In comparison, the AudioClub room displaying an all-Linn rig playing digital music next door was virtually empty.

 

Moving on to the naim room the music was hard driving with their new Ovator S-400 loudspeaker ($6500), Both the S-400 and larger S-600 utilize naim's Balanced Mode Radiators that present the listener with a flat honeycomb diaphragm. The 85mm version in the S-600 crosses over at 380 Hz while the 47mm version in the S-400 crosses over at 700 Hz. Both rise to 35 kHz, essentially covering the midrange and treble without the interference of a crossover. The BMR crosses over to two bass drivers with a 4th order acoustic slopes and the crossover is isolated in the plinth of the speaker. The BMRs are also isolated in their own extruded aluminum cylinders at the top of the cabinet, which itself is isolated from the plinth by a steel leaf spring that decouples the cabinet above 12 Hz. Lots of technology here. The tactic of combining the midrange and tweeter in a single drive unit is becoming something of a trend in the past few years, though the implementation has varied. Rated at 88dB sensitivity with 4 Ohm impedance, these are probably best driven by solid state amplification, which naim does quite well with their own line of electronics. If you have a larger room and want deep bass (28 Hz), opt for the S-600, but from what I heard here, I'd say this is the best I've ever heard from naim. It's also very well styled and available in five finishes. Good show, gentlemen!

 

 

At the Solon speaker driver display I examined their new Eton 26HD1 ceramic tweeter at $167 each. Actually, it is a ceramic coated magnesium membrane said to combine the best features of each material. It didn't ring at all when I tapped it on the stone countertop. (Just kidding). Also noted were some thick power cords from Symphonica Cable ranging in price from $250 to $650, hand crafted in Canada. And a HiFiMan headphone amp and HE-4 headphones did a nice job at recreating Pink Floyd's Dark Side of the Moon. Sennheiser HD598 headphones were on sale for $399.99, down from $449.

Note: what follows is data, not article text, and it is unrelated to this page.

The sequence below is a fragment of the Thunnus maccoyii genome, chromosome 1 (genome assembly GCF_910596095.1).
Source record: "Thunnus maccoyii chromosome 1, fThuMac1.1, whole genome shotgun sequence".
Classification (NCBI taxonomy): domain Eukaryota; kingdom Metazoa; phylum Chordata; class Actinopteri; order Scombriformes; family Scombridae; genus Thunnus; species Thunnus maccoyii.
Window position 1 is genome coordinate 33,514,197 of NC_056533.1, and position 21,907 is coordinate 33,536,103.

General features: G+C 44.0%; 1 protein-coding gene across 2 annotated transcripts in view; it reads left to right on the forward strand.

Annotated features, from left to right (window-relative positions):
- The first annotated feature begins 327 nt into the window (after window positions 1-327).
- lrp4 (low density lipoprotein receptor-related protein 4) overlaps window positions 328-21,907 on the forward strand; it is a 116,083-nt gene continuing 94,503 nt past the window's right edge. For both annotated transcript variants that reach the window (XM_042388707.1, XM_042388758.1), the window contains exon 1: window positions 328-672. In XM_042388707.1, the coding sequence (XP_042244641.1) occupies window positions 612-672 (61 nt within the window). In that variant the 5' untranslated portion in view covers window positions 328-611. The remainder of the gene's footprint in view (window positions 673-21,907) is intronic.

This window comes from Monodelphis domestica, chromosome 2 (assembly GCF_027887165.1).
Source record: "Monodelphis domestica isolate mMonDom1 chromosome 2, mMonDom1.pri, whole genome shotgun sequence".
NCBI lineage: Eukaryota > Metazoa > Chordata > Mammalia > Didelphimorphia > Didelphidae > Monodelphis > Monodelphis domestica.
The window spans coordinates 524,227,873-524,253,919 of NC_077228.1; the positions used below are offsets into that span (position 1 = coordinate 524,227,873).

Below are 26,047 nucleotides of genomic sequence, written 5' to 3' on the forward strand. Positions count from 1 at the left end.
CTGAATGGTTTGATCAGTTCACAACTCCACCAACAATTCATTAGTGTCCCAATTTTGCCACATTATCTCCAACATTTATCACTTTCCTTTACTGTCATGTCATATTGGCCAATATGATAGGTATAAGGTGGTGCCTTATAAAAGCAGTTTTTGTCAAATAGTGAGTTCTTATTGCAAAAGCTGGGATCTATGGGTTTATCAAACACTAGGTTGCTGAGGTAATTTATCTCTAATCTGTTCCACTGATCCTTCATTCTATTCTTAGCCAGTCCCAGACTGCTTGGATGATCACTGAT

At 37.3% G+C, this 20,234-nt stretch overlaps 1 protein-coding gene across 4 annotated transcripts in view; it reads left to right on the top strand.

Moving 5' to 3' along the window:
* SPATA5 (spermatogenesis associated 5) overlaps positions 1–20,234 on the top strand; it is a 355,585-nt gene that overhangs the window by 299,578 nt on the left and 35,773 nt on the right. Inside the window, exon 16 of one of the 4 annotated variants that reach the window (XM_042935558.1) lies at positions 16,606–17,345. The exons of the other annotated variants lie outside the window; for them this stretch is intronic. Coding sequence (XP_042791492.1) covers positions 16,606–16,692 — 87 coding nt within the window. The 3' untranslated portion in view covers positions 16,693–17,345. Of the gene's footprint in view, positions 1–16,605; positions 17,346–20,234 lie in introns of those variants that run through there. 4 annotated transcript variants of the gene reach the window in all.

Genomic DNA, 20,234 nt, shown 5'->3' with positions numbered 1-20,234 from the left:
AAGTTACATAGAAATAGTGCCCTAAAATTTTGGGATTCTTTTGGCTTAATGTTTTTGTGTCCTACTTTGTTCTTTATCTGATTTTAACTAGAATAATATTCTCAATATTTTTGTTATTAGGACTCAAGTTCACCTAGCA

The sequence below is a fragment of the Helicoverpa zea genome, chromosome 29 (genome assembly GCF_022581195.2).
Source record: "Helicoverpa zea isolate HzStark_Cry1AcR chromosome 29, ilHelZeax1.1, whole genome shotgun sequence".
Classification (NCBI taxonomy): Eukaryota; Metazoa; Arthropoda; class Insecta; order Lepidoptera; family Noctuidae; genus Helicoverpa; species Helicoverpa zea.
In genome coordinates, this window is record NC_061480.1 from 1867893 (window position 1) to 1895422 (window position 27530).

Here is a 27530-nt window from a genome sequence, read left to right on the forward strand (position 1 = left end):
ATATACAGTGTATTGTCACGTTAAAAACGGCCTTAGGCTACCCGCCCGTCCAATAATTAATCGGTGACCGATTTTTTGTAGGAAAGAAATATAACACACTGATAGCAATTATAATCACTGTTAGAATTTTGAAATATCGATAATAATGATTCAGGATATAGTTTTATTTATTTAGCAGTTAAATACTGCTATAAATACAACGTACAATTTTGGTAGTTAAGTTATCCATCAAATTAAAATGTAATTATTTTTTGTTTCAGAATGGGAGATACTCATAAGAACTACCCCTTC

Every year the Totem Acoustic room is among the very best and this year was a very special one with the introduction of the first three models in their new Element Series: the 2-way Fire, 2.5-way Earth, and 3-way Metal designs. Water (subwoofer) and Wood (center channel) are yet to come. The three models shown this year were really basically the same speaker, comprised of the same dome tweeter for which Totem holds a manufacturing patent, and their in-house designed 8" woofer. A guiding principle for the series was that the woofers have no active or passive parts in the crossover. It runs free and clear. A huge three projector panorama filled the wall of the large room, while a sectioned-off area was used for demonstrating their new speakers.

 

While the 2-way Fire is a stand mounted monitor, and the 2.5-way Earth floorstander incorporates a passive woofer, both are 8 Ohm rated with 88dB/W/m efficiency. The Earth plays strong down to 31 Hz while the Fire goes down to 40 Hz, though both seemed to taper off discretely without calling attention to their limitations.  Aside from the deeper bass of the Earth, they sounded identical from what I could tell in my brief auditions. This begs the question of "Why not get a pair of subwoofers for the smaller Fire and go really low?" The 3-way Metal I heard in another room earlier in the show claims only one additional Hz, is rated at 4 Ohms, but picks up efficiency to 91dB/W/m. The Metal was in a tube-based system that only faintly resembled the Totem room with Classé solid state electronics including the CDP-300 CD player, CP-800 preamp and CA-M600 monoblocks. The music in the Totem room was more dynamic and a lot more airy with terrific transparency and focus. The musicians were playing Right there!  Not that I think the Fire and Earth cannot be driven with tube gear, they may just need the right tube gear with the right power in the right sized room. My colleague Phil Gold appeared beside me and mentioned that he has been promised a pair of Metal speakers, so we will be hearing more about these in the future.